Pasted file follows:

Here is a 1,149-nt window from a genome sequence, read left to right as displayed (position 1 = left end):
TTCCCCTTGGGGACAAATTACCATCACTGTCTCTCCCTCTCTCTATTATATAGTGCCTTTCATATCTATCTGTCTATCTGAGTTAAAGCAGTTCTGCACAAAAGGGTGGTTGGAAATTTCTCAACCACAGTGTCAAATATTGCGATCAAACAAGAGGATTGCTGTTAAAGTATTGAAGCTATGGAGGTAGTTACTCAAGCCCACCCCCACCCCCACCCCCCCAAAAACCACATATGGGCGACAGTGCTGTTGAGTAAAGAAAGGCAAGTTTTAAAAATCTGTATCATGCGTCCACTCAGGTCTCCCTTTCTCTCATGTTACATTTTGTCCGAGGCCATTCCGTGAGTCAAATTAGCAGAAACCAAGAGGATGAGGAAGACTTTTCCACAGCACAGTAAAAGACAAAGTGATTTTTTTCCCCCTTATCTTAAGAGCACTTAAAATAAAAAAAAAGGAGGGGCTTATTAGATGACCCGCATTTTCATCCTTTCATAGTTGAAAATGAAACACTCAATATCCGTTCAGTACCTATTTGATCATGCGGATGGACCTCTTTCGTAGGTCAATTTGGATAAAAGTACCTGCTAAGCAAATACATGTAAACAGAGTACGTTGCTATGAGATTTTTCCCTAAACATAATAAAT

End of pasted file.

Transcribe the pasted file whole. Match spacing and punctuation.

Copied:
Here is a 1,149-nt window from a genome sequence, read left to right as displayed (position 1 = left end):
TTCCCCTTGGGGACAAATTACCATCACTGTCTCTCCCTCTCTCTATTATATAGTGCCTTTCATATCTATCTGTCTATCTGAGTTAAAGCAGTTCTGCACAAAAGGGTGGTTGGAAATTTCTCAACCACAGTGTCAAATATTGCGATCAAACAAGAGGATTGCTGTTAAAGTATTGAAGCTATGGAGGTAGTTACTCAAGCCCACCCCCACCCCCACCCCCCCAAAAACCACATATGGGCGACAGTGCTGTTGAGTAAAGAAAGGCAAGTTTTAAAAATCTGTATCATGCGTCCACTCAGGTCTCCCTTTCTCTCATGTTACATTTTGTCCGAGGCCATTCCGTGAGTCAAATTAGCAGAAACCAAGAGGATGAGGAAGACTTTTCCACAGCACAGTAAAAGACAAAGTGATTTTTTTCCCCCTTATCTTAAGAGCACTTAAAATAAAAAAAAAGGAGGGGCTTATTAGATGACCCGCATTTTCATCCTTTCATAGTTGAAAATGAAACACTCAATATCCGTTCAGTACCTATTTGATCATGCGGATGGACCTCTTTCGTAGGTCAATTTGGATAAAAGTACCTGCTAAGCAAATACATGTAAACAGAGTACGTTGCTATGAGATTTTTCCCTAAACATAATAAAT